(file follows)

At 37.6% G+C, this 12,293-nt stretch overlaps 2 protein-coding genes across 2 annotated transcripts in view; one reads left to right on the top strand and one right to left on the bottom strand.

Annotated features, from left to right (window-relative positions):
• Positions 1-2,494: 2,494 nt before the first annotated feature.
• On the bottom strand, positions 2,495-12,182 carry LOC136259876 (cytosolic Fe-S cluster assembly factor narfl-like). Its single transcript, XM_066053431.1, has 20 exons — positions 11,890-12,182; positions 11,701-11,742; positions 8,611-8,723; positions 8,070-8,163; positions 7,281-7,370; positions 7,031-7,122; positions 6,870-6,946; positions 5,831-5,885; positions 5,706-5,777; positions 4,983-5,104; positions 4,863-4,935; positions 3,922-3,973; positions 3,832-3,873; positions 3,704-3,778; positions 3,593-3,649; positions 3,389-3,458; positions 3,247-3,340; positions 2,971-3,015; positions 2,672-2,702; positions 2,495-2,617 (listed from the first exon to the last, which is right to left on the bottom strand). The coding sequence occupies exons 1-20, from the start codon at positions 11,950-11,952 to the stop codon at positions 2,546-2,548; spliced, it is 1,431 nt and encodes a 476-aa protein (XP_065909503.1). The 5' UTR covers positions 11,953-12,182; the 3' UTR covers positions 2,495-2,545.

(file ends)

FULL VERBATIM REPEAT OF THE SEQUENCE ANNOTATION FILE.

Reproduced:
At 37.6% G+C, this 12,293-nt stretch overlaps 2 protein-coding genes across 2 annotated transcripts in view; one reads left to right on the top strand and one right to left on the bottom strand.

Annotated features, from left to right (window-relative positions):
• Positions 1-2,494: 2,494 nt before the first annotated feature.
• On the bottom strand, positions 2,495-12,182 carry LOC136259876 (cytosolic Fe-S cluster assembly factor narfl-like). Its single transcript, XM_066053431.1, has 20 exons — positions 11,890-12,182; positions 11,701-11,742; positions 8,611-8,723; positions 8,070-8,163; positions 7,281-7,370; positions 7,031-7,122; positions 6,870-6,946; positions 5,831-5,885; positions 5,706-5,777; positions 4,983-5,104; positions 4,863-4,935; positions 3,922-3,973; positions 3,832-3,873; positions 3,704-3,778; positions 3,593-3,649; positions 3,389-3,458; positions 3,247-3,340; positions 2,971-3,015; positions 2,672-2,702; positions 2,495-2,617 (listed from the first exon to the last, which is right to left on the bottom strand). The coding sequence occupies exons 1-20, from the start codon at positions 11,950-11,952 to the stop codon at positions 2,546-2,548; spliced, it is 1,431 nt and encodes a 476-aa protein (XP_065909503.1). The 5' UTR covers positions 11,953-12,182; the 3' UTR covers positions 2,495-2,545.